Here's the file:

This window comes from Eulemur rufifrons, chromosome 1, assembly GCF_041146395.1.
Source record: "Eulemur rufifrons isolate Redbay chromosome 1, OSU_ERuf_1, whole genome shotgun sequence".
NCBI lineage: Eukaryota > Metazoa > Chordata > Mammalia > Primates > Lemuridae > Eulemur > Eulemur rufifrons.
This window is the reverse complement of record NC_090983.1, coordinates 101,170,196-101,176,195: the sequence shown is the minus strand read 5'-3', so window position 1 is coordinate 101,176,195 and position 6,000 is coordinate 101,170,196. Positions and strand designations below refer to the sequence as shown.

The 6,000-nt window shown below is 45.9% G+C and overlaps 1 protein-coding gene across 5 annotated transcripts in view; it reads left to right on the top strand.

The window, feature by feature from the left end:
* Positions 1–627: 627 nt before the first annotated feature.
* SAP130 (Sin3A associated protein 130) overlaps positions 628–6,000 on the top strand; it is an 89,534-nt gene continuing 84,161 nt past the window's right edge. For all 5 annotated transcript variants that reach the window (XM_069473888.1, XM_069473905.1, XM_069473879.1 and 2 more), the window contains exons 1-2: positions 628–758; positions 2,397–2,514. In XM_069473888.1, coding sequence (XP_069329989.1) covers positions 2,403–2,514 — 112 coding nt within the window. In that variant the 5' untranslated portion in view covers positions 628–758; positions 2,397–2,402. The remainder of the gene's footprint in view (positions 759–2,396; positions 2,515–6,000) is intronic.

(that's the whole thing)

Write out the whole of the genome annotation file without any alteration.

This window comes from Eulemur rufifrons, chromosome 1, assembly GCF_041146395.1.
Source record: "Eulemur rufifrons isolate Redbay chromosome 1, OSU_ERuf_1, whole genome shotgun sequence".
NCBI lineage: Eukaryota > Metazoa > Chordata > Mammalia > Primates > Lemuridae > Eulemur > Eulemur rufifrons.
This window is the reverse complement of record NC_090983.1, coordinates 101,170,196-101,176,195: the sequence shown is the minus strand read 5'-3', so window position 1 is coordinate 101,176,195 and position 6,000 is coordinate 101,170,196. Positions and strand designations below refer to the sequence as shown.

The 6,000-nt window shown below is 45.9% G+C and overlaps 1 protein-coding gene across 5 annotated transcripts in view; it reads left to right on the top strand.

The window, feature by feature from the left end:
* Positions 1–627: 627 nt before the first annotated feature.
* SAP130 (Sin3A associated protein 130) overlaps positions 628–6,000 on the top strand; it is an 89,534-nt gene continuing 84,161 nt past the window's right edge. For all 5 annotated transcript variants that reach the window (XM_069473888.1, XM_069473905.1, XM_069473879.1 and 2 more), the window contains exons 1-2: positions 628–758; positions 2,397–2,514. In XM_069473888.1, coding sequence (XP_069329989.1) covers positions 2,403–2,514 — 112 coding nt within the window. In that variant the 5' untranslated portion in view covers positions 628–758; positions 2,397–2,402. The remainder of the gene's footprint in view (positions 759–2,396; positions 2,515–6,000) is intronic.